Clueless houseguests frustrating
DEAR MISS MANNERS: We live in Hawaii, and having just had back-to-back houseguests, I am at my wits’ end.
The first set of guests were short on money, so I offered to let them use my car while they were here so that they could see the island. Instead, they chose to sit in the house. “Oh, we’re here to see you.”
I am self-employed and work at home, and I can’t get any work done with them here. If they do finally go somewhere, they are crushed if I won’t go with them, and say so.
The second set of guests had plenty of money to go places and had a rental car, but still chose to stay at the house for most of the week, saying, “Oh, we are here to see you.” My entire routine is disrupted.
I feel like I am a prisoner in my home for a week at a time when people are here. They also don’t bother to ask if the timing is good … or if we’ve just had guests. They just call and say they are planning to come on these dates, because those dates work for them.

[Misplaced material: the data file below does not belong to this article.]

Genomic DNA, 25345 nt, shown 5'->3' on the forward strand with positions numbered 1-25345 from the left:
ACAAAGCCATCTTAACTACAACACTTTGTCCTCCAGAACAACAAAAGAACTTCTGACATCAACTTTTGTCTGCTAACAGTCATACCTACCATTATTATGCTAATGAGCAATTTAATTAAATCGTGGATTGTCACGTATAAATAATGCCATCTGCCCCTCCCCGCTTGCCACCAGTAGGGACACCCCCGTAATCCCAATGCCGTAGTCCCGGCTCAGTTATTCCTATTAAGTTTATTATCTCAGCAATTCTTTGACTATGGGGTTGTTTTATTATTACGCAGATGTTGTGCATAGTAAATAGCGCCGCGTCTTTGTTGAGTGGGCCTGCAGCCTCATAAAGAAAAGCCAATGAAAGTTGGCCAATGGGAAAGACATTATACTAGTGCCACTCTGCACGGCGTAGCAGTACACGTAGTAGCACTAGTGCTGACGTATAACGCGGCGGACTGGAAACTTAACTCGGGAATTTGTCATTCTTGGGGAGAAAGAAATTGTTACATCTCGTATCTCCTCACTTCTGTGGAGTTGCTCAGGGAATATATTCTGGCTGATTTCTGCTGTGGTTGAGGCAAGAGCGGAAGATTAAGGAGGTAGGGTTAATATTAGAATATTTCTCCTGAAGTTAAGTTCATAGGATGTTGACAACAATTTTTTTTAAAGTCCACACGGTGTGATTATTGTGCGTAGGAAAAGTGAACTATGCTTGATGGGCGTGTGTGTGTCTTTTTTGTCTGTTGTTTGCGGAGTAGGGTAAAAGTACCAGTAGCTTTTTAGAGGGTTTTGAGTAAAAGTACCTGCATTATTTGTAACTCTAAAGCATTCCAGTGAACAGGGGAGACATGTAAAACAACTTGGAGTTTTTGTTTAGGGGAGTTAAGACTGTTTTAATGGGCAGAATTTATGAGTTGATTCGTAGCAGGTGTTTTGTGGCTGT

How does one handle these situations?
GENTLE READER: It is not how so much as when.
Miss Manners presumes that even if you didn’t issue these people some sort of invitation, you at least agreed to their proposals to visit. They didn’t break down your door.
Here, in ascending order, is a choice of things you could say when asked:
1. “Oh, I’m so sorry, but this is just a bad time for us. What a shame – we would have loved to see you.”
2. “Wonderful, we’ll be so happy to see you. I wish we could ask you to stay with us, but I can’t. Would you like me to recommend some hotels?”
3. “We’d love to have you; would the 12th to the 15th work? And you do know I work at home, so you’ll be on your own during the day.”
4. “Ah, sure.”
You’ve been picking No. 4, haven’t you?
Well, during your welcome and orientation to the house, you can still say the part about being on their own. But if you continue to abdicate control over your own house, Miss Manners cannot help you.